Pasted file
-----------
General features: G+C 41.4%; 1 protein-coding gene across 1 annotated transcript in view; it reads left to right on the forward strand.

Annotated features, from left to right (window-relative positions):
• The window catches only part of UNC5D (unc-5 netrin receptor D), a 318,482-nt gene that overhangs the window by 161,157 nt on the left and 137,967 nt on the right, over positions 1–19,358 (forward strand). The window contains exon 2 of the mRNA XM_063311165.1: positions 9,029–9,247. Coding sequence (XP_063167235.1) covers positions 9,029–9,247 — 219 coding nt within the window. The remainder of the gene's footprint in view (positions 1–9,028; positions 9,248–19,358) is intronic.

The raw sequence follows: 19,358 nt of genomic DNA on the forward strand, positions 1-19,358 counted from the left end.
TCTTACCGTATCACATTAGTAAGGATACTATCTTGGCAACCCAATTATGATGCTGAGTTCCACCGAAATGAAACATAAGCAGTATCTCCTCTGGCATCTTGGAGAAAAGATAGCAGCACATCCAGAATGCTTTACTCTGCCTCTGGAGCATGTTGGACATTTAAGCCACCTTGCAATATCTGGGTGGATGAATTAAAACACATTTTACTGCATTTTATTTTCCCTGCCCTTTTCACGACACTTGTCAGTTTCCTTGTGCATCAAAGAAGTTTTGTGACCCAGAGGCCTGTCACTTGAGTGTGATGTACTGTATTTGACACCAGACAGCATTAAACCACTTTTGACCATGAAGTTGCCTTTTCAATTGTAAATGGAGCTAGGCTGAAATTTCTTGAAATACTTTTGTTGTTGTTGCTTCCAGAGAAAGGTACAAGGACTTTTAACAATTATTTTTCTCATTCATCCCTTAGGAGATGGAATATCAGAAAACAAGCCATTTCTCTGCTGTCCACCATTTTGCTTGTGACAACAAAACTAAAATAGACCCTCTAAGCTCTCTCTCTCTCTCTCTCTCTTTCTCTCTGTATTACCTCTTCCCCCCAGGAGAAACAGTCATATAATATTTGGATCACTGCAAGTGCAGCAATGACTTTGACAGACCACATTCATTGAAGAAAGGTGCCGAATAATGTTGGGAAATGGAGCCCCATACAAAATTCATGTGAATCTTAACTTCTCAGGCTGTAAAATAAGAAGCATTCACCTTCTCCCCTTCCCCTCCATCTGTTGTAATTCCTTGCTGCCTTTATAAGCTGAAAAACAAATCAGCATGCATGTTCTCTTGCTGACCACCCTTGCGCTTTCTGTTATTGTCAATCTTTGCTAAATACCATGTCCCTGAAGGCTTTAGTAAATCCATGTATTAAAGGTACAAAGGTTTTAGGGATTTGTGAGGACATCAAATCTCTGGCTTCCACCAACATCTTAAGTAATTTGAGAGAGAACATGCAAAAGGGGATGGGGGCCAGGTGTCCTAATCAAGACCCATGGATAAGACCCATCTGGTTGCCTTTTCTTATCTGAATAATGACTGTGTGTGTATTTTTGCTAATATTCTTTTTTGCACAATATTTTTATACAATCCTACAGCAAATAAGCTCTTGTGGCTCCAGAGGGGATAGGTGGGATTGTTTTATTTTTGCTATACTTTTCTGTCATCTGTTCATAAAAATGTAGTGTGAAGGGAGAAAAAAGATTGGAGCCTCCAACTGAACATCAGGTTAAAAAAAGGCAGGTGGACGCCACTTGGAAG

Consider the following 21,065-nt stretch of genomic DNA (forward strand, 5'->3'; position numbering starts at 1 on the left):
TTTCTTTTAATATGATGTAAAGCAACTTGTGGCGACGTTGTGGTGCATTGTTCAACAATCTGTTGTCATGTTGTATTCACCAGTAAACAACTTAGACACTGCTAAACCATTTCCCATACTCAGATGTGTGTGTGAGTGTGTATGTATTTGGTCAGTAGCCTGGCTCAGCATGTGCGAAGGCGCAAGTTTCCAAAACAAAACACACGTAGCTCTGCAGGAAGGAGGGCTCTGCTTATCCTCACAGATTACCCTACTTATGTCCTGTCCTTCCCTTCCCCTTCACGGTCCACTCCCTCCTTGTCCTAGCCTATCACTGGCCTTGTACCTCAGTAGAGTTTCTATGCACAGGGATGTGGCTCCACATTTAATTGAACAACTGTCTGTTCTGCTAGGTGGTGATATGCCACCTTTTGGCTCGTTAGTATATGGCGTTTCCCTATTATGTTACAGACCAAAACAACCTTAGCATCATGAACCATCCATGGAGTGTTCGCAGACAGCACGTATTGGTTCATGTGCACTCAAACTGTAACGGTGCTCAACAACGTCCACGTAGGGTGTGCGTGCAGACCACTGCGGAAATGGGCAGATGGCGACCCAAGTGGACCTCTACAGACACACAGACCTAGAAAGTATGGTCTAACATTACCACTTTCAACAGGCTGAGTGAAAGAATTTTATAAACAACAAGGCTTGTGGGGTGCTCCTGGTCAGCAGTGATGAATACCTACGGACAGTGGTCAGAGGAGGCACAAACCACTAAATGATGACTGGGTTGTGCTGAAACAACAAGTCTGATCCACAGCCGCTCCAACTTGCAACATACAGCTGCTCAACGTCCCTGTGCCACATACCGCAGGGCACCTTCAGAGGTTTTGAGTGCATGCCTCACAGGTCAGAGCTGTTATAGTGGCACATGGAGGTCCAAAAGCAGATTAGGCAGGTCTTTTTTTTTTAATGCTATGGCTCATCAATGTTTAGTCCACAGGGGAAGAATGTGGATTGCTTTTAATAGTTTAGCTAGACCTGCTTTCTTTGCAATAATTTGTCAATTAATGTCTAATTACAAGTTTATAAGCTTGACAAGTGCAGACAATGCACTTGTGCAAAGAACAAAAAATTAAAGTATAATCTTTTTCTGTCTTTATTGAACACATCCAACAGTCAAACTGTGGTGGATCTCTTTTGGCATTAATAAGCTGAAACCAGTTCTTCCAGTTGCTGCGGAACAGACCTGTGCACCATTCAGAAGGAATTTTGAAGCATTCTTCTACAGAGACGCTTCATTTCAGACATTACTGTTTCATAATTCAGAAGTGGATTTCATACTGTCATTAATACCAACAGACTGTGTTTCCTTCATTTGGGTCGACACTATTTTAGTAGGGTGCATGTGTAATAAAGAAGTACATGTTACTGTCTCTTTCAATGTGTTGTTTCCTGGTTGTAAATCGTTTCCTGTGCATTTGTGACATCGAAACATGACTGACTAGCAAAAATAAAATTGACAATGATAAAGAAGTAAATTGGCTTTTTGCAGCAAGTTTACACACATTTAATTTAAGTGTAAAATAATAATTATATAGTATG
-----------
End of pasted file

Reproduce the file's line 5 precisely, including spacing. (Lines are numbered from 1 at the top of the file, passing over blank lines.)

TCTTACCGTATCACATTAGTAAGGATACTATCTTGGCAACCCAATTATGATGCTGAGTTCCACCGAAATGAAACATAAGCAGTATCTCCTCTGGCATCTTGGAGAAAAGATAGCAGCACATCCAGAATGCTTTACTCTGCCTCTGGAGCATGTTGGACATTTAAGCCACCTTGCAATATCTGGGTGGATGAATTAAAACACATTTTACTGCATTTTATTTTCCCTGCCCTTTTCACGACACTTGTCAGTTTCCTTGTGCATCAAAGAAGTTTTGTGACCCAGAGGCCTGTCACTTGAGTGTGATGTACTGTATTTGACACCAGACAGCATTAAACCACTTTTGACCATGAAGTTGCCTTTTCAATTGTAAATGGAGCTAGGCTGAAATTTCTTGAAATACTTTTGTTGTTGTTGCTTCCAGAGAAAGGTACAAGGACTTTTAACAATTATTTTTCTCATTCATCCCTTAGGAGATGGAATATCAGAAAACAAGCCATTTCTCTGCTGTCCACCATTTTGCTTGTGACAACAAAACTAAAATAGACCCTCTAAGCTCTCTCTCTCTCTCTCTCTCTTTCTCTCTGTATTACCTCTTCCCCCCAGGAGAAACAGTCATATAATATTTGGATCACTGCAAGTGCAGCAATGACTTTGACAGACCACATTCATTGAAGAAAGGTGCCGAATAATGTTGGGAAATGGAGCCCCATACAAAATTCATGTGAATCTTAACTTCTCAGGCTGTAAAATAAGAAGCATTCACCTTCTCCCCTTCCCCTCCATCTGTTGTAATTCCTTGCTGCCTTTATAAGCTGAAAAACAAATCAGCATGCATGTTCTCTTGCTGACCACCCTTGCGCTTTCTGTTATTGTCAATCTTTGCTAAATACCATGTCCCTGAAGGCTTTAGTAAATCCATGTATTAAAGGTACAAAGGTTTTAGGGATTTGTGAGGACATCAAATCTCTGGCTTCCACCAACATCTTAAGTAATTTGAGAGAGAACATGCAAAAGGGGATGGGGGCCAGGTGTCCTAATCAAGACCCATGGATAAGACCCATCTGGTTGCCTTTTCTTATCTGAATAATGACTGTGTGTGTATTTTTGCTAATATTCTTTTTTGCACAATATTTTTATACAATCCTACAGCAAATAAGCTCTTGTGGCTCCAGAGGGGATAGGTGGGATTGTTTTATTTTTGCTATACTTTTCTGTCATCTGTTCATAAAAATGTAGTGTGAAGGGAGAAAAAAGATTGGAGCCTCCAACTGAACATCAGGTTAAAAAAAGGCAGGTGGACGCCACTTGGAAG